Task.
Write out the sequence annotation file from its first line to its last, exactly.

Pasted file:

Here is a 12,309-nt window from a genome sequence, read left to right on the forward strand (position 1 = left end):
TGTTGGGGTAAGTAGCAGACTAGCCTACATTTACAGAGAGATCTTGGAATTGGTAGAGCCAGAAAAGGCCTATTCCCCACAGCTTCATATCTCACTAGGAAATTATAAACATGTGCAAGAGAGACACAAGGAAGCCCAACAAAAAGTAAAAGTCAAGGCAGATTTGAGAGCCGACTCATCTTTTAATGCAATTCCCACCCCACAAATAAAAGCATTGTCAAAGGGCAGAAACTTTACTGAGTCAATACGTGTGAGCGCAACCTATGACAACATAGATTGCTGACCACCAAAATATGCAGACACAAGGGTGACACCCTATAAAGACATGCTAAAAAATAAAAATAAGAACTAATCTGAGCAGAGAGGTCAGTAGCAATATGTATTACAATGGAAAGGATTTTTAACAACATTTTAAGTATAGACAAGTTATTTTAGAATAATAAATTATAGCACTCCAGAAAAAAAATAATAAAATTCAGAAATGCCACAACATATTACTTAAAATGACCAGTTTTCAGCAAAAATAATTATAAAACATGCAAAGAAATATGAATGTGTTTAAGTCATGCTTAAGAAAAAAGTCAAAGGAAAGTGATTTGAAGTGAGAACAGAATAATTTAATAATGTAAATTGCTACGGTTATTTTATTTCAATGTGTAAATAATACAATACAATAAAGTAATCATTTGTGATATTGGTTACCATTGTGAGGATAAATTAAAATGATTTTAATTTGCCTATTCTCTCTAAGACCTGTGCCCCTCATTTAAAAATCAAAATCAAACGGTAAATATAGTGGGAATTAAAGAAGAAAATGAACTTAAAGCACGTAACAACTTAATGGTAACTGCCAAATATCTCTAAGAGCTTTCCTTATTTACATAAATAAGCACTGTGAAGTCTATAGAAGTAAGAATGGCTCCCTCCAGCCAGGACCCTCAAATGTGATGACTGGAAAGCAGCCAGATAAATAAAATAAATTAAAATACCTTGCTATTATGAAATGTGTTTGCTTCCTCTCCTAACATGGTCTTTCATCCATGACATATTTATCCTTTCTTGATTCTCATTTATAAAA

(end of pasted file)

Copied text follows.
Here is a 12,309-nt window from a genome sequence, read left to right on the forward strand (position 1 = left end):
TGTTGGGGTAAGTAGCAGACTAGCCTACATTTACAGAGAGATCTTGGAATTGGTAGAGCCAGAAAAGGCCTATTCCCCACAGCTTCATATCTCACTAGGAAATTATAAACATGTGCAAGAGAGACACAAGGAAGCCCAACAAAAAGTAAAAGTCAAGGCAGATTTGAGAGCCGACTCATCTTTTAATGCAATTCCCACCCCACAAATAAAAGCATTGTCAAAGGGCAGAAACTTTACTGAGTCAATACGTGTGAGCGCAACCTATGACAACATAGATTGCTGACCACCAAAATATGCAGACACAAGGGTGACACCCTATAAAGACATGCTAAAAAATAAAAATAAGAACTAATCTGAGCAGAGAGGTCAGTAGCAATATGTATTACAATGGAAAGGATTTTTAACAACATTTTAAGTATAGACAAGTTATTTTAGAATAATAAATTATAGCACTCCAGAAAAAAAATAATAAAATTCAGAAATGCCACAACATATTACTTAAAATGACCAGTTTTCAGCAAAAATAATTATAAAACATGCAAAGAAATATGAATGTGTTTAAGTCATGCTTAAGAAAAAAGTCAAAGGAAAGTGATTTGAAGTGAGAACAGAATAATTTAATAATGTAAATTGCTACGGTTATTTTATTTCAATGTGTAAATAATACAATACAATAAAGTAATCATTTGTGATATTGGTTACCATTGTGAGGATAAATTAAAATGATTTTAATTTGCCTATTCTCTCTAAGACCTGTGCCCCTCATTTAAAAATCAAAATCAAACGGTAAATATAGTGGGAATTAAAGAAGAAAATGAACTTAAAGCACGTAACAACTTAATGGTAACTGCCAAATATCTCTAAGAGCTTTCCTTATTTACATAAATAAGCACTGTGAAGTCTATAGAAGTAAGAATGGCTCCCTCCAGCCAGGACCCTCAAATGTGATGACTGGAAAGCAGCCAGATAAATAAAATAAATTAAAATACCTTGCTATTATGAAATGTGTTTGCTTCCTCTCCTAACATGGTCTTTCATCCATGACATATTTATCCTTTCTTGATTCTCATTTATAAAA